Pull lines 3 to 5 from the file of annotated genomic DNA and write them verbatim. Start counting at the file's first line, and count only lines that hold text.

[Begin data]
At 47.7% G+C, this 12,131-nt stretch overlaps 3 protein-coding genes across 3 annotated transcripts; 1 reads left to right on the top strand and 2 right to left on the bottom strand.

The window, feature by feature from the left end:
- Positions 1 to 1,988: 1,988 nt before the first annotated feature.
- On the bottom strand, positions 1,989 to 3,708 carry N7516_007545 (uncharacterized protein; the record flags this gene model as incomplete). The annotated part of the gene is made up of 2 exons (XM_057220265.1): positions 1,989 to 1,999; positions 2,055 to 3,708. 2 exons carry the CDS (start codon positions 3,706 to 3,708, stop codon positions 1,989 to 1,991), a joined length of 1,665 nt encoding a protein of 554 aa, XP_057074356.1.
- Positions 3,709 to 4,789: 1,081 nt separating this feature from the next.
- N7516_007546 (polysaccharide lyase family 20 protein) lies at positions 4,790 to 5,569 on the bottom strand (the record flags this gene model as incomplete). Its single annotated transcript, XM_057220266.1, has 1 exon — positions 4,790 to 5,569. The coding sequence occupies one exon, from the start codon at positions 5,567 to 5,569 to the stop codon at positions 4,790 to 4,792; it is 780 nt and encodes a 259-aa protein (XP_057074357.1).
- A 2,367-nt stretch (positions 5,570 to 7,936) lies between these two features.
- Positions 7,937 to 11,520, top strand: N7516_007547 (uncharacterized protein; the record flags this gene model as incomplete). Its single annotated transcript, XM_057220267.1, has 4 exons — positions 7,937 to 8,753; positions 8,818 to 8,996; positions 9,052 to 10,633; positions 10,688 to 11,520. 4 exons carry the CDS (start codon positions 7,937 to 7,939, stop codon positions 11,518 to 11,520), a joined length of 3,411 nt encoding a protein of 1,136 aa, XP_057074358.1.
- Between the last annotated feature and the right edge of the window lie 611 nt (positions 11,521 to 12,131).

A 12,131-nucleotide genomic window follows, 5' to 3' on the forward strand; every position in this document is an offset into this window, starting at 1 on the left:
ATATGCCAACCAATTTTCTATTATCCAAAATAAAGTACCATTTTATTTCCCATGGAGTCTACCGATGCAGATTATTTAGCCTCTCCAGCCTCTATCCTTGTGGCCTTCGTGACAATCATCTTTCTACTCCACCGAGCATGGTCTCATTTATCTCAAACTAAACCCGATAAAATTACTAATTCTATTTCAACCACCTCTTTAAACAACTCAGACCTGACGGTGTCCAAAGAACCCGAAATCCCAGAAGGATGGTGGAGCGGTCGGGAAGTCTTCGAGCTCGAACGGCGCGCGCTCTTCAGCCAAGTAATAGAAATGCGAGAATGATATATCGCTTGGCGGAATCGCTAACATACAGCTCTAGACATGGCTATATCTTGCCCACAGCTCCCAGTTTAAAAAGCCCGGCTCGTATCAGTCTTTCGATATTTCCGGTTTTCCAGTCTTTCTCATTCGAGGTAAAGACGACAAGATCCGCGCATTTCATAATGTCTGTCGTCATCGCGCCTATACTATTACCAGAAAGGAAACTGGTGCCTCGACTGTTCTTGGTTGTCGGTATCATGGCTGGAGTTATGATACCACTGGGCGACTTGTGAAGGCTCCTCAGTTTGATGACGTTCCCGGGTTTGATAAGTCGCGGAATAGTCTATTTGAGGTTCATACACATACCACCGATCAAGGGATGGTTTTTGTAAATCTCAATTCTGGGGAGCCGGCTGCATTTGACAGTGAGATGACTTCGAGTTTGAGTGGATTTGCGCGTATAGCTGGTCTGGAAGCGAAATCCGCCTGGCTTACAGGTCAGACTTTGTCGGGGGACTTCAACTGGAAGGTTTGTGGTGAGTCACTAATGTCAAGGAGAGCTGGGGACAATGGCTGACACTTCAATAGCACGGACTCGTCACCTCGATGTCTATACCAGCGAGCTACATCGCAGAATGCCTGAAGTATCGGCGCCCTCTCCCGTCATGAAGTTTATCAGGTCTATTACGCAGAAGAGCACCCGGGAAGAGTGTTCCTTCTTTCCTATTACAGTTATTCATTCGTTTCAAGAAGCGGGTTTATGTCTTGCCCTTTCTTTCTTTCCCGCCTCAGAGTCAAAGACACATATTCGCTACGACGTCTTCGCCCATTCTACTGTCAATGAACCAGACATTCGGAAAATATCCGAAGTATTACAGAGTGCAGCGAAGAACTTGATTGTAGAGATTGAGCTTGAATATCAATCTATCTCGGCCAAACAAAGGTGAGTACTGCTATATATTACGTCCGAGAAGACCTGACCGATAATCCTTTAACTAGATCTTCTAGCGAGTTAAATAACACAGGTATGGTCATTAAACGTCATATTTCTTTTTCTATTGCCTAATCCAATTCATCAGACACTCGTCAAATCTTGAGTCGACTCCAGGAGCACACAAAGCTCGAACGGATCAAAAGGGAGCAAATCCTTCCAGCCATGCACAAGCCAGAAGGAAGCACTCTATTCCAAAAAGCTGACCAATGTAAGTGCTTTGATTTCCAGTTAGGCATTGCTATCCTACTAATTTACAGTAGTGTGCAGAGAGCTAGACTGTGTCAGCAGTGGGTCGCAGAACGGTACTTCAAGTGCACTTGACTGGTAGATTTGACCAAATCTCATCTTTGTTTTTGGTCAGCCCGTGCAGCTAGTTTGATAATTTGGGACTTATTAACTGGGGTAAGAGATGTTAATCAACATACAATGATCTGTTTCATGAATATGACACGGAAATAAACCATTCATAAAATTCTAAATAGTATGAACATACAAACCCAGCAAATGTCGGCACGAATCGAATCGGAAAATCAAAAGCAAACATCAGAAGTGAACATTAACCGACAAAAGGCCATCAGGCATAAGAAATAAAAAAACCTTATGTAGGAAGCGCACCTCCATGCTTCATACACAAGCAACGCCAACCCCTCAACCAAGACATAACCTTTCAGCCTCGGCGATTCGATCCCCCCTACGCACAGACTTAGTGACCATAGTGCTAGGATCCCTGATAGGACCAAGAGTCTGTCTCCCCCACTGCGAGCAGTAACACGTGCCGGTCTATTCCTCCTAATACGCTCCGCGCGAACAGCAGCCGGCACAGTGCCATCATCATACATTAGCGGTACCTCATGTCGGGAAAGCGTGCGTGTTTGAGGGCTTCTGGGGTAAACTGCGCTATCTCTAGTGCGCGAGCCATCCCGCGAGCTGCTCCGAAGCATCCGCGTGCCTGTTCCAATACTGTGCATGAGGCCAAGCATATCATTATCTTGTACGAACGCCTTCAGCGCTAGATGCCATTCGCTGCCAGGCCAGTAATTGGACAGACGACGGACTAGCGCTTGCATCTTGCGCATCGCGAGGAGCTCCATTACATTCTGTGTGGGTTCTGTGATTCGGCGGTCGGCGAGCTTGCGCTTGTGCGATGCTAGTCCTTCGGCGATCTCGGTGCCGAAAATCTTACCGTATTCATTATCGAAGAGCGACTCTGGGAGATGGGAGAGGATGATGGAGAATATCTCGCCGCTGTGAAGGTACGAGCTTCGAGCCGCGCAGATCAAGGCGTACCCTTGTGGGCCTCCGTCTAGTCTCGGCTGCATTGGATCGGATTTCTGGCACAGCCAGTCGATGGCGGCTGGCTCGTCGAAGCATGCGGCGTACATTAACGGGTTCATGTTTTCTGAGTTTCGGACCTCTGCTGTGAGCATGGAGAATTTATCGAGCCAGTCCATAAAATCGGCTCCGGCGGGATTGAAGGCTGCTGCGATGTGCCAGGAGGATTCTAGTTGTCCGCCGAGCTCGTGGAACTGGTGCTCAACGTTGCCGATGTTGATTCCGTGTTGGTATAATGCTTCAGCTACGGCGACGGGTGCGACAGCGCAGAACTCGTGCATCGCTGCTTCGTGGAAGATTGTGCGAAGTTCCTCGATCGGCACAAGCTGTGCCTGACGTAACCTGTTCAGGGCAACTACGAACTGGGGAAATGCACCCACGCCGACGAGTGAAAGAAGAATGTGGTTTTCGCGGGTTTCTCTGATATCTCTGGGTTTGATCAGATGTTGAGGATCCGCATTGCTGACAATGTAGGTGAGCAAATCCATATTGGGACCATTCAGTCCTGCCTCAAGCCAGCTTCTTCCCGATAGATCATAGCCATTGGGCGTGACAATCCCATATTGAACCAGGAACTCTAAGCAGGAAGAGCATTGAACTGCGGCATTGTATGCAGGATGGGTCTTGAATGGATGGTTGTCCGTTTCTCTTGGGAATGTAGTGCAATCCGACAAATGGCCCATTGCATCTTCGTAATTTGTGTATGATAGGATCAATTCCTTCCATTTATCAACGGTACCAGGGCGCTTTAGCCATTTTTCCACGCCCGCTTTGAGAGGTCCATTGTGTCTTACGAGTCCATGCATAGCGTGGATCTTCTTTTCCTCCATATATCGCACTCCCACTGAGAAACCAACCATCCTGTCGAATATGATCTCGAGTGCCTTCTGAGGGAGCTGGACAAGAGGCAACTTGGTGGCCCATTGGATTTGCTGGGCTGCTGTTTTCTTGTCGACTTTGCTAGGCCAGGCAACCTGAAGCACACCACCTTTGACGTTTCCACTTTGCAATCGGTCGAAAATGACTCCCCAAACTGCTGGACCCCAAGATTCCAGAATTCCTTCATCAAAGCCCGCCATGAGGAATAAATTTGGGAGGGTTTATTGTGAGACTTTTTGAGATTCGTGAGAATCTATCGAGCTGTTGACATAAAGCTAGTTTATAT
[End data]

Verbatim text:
- Positions 1 to 1,988: 1,988 nt before the first annotated feature.
- On the bottom strand, positions 1,989 to 3,708 carry N7516_007545 (uncharacterized protein; the record flags this gene model as incomplete). The annotated part of the gene is made up of 2 exons (XM_057220265.1): positions 1,989 to 1,999; positions 2,055 to 3,708. 2 exons carry the CDS (start codon positions 3,706 to 3,708, stop codon positions 1,989 to 1,991), a joined length of 1,665 nt encoding a protein of 554 aa, XP_057074356.1.
- Positions 3,709 to 4,789: 1,081 nt separating this feature from the next.